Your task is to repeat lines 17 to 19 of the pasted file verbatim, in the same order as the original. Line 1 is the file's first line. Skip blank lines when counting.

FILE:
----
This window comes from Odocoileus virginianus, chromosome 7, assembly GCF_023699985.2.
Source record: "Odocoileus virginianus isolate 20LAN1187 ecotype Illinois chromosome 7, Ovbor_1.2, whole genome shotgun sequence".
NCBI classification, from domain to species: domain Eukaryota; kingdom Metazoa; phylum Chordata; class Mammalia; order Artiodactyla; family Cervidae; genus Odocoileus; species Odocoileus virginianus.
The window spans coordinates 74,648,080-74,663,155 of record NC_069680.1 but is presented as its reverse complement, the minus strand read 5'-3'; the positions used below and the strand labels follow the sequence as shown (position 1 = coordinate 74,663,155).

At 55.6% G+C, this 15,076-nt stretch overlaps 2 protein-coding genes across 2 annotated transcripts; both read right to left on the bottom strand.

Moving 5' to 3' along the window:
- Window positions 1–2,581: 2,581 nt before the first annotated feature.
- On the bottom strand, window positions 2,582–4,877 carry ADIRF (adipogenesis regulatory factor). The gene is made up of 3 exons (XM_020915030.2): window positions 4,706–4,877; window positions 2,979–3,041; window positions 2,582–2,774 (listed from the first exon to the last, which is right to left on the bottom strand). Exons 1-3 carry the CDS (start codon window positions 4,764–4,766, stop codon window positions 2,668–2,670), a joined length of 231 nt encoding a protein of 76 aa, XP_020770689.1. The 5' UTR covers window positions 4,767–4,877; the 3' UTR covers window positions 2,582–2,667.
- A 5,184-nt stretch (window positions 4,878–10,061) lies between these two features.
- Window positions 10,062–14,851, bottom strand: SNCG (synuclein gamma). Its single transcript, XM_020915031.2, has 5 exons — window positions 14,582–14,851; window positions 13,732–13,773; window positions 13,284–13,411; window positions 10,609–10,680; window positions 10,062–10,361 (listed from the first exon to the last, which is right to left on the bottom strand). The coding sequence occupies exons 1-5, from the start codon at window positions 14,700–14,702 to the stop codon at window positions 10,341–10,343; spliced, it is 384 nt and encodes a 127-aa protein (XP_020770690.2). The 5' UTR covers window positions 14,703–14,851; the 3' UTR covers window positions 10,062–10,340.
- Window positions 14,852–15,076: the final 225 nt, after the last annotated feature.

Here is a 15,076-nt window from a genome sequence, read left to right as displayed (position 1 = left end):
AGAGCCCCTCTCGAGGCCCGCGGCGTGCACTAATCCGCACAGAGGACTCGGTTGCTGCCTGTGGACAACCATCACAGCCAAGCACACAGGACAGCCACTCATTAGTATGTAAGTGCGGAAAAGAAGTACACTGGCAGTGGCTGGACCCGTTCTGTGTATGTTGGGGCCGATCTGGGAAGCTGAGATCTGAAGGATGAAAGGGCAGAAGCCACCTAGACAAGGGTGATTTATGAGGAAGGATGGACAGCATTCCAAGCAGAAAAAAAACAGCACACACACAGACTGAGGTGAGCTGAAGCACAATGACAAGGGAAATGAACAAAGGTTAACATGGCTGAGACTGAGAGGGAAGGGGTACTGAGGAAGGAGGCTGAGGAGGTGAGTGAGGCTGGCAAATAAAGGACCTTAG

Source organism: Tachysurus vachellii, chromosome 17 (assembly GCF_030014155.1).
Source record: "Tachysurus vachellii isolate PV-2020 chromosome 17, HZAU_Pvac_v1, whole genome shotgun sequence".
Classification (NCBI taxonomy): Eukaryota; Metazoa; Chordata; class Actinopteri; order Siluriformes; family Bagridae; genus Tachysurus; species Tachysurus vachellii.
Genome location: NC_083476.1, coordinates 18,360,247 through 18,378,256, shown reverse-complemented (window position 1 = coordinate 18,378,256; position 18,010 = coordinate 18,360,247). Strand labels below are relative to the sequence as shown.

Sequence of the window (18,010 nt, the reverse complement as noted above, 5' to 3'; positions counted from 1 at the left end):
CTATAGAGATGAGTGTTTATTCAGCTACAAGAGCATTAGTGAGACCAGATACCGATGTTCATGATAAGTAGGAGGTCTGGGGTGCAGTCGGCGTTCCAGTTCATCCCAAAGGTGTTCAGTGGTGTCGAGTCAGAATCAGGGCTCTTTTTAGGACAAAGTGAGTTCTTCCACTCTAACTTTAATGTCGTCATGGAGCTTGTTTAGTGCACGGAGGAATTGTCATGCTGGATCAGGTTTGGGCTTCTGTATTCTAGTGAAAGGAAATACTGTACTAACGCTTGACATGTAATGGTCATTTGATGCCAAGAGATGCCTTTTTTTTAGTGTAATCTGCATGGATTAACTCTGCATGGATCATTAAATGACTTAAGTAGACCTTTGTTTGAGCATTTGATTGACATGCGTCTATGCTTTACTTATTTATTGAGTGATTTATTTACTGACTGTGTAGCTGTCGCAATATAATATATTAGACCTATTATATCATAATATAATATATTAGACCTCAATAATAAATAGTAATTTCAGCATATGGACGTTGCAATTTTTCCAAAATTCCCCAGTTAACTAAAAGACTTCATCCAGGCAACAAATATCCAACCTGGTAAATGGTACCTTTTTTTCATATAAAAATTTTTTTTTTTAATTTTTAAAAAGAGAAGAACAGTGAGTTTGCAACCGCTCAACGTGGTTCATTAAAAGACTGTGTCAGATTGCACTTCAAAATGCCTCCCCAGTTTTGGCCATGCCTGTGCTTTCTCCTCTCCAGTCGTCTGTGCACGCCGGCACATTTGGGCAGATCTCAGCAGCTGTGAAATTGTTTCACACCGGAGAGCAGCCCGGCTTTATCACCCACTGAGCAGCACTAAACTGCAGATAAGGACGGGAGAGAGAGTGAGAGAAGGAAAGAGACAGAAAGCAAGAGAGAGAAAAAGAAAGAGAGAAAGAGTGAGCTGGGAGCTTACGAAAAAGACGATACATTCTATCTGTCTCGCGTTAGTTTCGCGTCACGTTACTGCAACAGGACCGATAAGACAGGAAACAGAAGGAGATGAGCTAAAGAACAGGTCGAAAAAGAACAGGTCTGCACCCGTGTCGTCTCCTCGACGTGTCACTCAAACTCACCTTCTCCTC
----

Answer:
Genome location: NC_083476.1, coordinates 18,360,247 through 18,378,256, shown reverse-complemented (window position 1 = coordinate 18,378,256; position 18,010 = coordinate 18,360,247). Strand labels below are relative to the sequence as shown.

Sequence of the window (18,010 nt, the reverse complement as noted above, 5' to 3'; positions counted from 1 at the left end):
CTATAGAGATGAGTGTTTATTCAGCTACAAGAGCATTAGTGAGACCAGATACCGATGTTCATGATAAGTAGGAGGTCTGGGGTGCAGTCGGCGTTCCAGTTCATCCCAAAGGTGTTCAGTGGTGTCGAGTCAGAATCAGGGCTCTTTTTAGGACAAAGTGAGTTCTTCCACTCTAACTTTAATGTCGTCATGGAGCTTGTTTAGTGCACGGAGGAATTGTCATGCTGGATCAGGTTTGGGCTTCTGTATTCTAGTGAAAGGAAATACTGTACTAACGCTTGACATGTAATGGTCATTTGATGCCAAGAGATGCCTTTTTTTTAGTGTAATCTGCATGGATTAACTCTGCATGGATCATTAAATGACTTAAGTAGACCTTTGTTTGAGCATTTGATTGACATGCGTCTATGCTTTACTTATTTATTGAGTGATTTATTTACTGACTGTGTAGCTGTCGCAATATAATATATTAGACCTATTATATCATAATATAATATATTAGACCTCAATAATAAATAGTAATTTCAGCATATGGACGTTGCAATTTTTCCAAAATTCCCCAGTTAACTAAAAGACTTCATCCAGGCAACAAATATCCAACCTGGTAAATGGTACCTTTTTTTCATATAAAAATTTTTTTTTTTAATTTTTAAAAAGAGAAGAACAGTGAGTTTGCAACCGCTCAACGTGGTTCATTAAAAGACTGTGTCAGATTGCACTTCAAAATGCCTCCCCAGTTTTGGCCATGCCTGTGCTTTCTCCTCTCCAGTCGTCTGTGCACGCCGGCACATTTGGGCAGATCTCAGCAGCTGTGAAATTGTTTCACACCGGAGAGCAGCCCGGCTTTATCACCCACTGAGCAGCACTAAACTGCAGATAAGGACGGGAGAGAGAGTGAGAGAAGGAAAGAGACAGAAAGCAAGAGAGAGAAAAAGAAAGAGAGAAAGAGTGAGCTGGGAGCTTACGAAAAAGACGATACATTCTATCTGTCTCGCGTTAGTTTCGCGTCACGTTACTGCAACAGGACCGATAAGACAGGAAACAGAAGGAGATGAGCTAAAGAACAGGTCGAAAAAGAACAGGTCTGCACCCGTGTCGTCTCCTCGACGTGTCACTCAAACTCACCTTCTCCTC